Twitters Real-Time Service Sensation
But Stone also subtly linked to a Reuters story reporting that the U.S. State Department asked the social networking service to remain running while users all over the world posted their feelings about the Iranian elections. Though Stone, who did not respond to e-mail requests for comment for this story, claimed the State Department did not have "access to our decision making process," the writing was on the wall, and would certainly continue on Twitter.Twitter, which comScore claimed logged 37.3 million visitors in May, has arrived as a crucial force for real-time communications. Altimeter Group analyst Charlene Li told eWEEK Twitter has two major things going for it: "It's so powerful and it's so easy to broadcast." Moreover, Li said Twitter's popularity is forcing rivals social networks to offer more real-time services to compete with Twitter. For example, Facebook this month made it easier for users to publish status updates. Li finds conversations can continue better outside of Twitter; she posts all of her tweets from Twitter into her Facebook account. Also, a slew of search startups such as Collecta, OneRiot and Topsy have entered the space, looking to capitalize on real-time communications. "The audience is there on Twitter, but I think there will be many, many ways to be able to put out real-time status updates across multiple platforms. I can't imagine that there would only be one," Li said. Ironically, she said Twitter's frequent downtime issues will open the door for secondary and tertiary players to swoop in for Twitter's traffic. In the land of real time, downtime, whether planned or accidental, is synonymous with failure. Facebook and the other players remain ready for the eyeballs.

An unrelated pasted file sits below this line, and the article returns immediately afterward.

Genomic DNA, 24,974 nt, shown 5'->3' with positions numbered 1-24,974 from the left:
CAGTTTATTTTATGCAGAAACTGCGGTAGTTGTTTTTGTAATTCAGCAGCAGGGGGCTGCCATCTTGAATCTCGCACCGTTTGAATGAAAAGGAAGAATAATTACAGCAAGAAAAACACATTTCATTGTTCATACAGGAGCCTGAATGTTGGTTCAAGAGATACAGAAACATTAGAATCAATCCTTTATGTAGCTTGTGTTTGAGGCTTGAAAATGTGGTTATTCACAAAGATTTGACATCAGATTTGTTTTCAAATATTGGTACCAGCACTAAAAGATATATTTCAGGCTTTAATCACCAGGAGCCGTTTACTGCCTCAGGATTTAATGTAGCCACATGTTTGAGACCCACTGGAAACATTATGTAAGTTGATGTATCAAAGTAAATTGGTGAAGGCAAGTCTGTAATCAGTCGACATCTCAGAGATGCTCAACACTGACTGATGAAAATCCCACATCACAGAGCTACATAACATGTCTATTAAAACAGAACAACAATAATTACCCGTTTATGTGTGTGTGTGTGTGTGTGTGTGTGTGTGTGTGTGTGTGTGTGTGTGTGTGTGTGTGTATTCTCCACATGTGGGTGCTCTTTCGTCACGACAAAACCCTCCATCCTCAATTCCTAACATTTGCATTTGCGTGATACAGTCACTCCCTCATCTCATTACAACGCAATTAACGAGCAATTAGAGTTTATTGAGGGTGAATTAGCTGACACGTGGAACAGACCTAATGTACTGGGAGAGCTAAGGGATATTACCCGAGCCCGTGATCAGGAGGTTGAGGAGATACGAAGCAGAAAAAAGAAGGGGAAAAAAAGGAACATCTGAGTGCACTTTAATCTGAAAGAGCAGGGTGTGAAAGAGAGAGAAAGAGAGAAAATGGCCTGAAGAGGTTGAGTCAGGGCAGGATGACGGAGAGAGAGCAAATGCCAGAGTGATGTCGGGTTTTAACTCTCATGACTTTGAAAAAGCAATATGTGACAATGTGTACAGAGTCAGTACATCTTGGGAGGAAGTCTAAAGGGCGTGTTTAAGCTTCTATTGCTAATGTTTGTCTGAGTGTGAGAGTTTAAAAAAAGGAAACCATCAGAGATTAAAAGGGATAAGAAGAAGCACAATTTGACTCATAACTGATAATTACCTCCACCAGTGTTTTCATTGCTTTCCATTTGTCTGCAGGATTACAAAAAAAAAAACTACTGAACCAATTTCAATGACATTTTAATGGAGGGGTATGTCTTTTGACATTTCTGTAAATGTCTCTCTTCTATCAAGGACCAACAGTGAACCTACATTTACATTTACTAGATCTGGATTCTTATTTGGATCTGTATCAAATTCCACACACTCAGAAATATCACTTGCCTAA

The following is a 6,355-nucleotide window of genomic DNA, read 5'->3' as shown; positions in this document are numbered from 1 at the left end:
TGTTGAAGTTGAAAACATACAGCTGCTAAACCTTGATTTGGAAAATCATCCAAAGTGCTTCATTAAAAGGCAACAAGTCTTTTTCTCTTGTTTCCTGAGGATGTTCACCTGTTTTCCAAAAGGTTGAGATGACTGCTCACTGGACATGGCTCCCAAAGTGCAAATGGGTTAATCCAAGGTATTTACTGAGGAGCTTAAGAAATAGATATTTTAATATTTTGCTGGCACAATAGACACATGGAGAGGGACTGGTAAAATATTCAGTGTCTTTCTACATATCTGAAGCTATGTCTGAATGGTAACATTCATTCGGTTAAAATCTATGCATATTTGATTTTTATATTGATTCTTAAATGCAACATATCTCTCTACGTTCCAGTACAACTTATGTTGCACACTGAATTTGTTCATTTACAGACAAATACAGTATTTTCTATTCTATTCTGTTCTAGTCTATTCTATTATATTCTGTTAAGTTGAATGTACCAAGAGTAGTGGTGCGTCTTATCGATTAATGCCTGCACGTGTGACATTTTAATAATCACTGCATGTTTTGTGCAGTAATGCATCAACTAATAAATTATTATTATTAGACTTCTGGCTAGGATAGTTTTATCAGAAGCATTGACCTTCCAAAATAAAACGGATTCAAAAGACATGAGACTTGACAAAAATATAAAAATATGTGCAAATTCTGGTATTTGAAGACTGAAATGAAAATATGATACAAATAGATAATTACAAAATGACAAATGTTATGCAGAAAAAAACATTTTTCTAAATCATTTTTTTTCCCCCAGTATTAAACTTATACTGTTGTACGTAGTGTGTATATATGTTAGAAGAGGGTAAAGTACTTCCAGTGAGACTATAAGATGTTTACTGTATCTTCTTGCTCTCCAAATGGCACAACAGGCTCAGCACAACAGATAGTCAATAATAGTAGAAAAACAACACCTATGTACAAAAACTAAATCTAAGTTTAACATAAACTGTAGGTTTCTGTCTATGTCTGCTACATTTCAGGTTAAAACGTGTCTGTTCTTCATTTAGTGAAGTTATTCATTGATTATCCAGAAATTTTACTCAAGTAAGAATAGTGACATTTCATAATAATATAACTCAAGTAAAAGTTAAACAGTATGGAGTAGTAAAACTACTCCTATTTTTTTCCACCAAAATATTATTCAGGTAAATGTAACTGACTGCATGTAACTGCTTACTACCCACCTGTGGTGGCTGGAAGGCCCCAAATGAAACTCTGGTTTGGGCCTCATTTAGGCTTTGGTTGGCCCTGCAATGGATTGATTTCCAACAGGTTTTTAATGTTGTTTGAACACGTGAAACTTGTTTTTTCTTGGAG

This was bigger than a famous high-tech blogger grousing about an outage to one of the many Web services he is privileged to use and review. This was Uncle Sam telling Twitter it was "an important form of communication." This was legitimization on the scale enjoyed by Google or Facebook, Web service rivals that must grudgingly share some of their eyeballs with Twitter.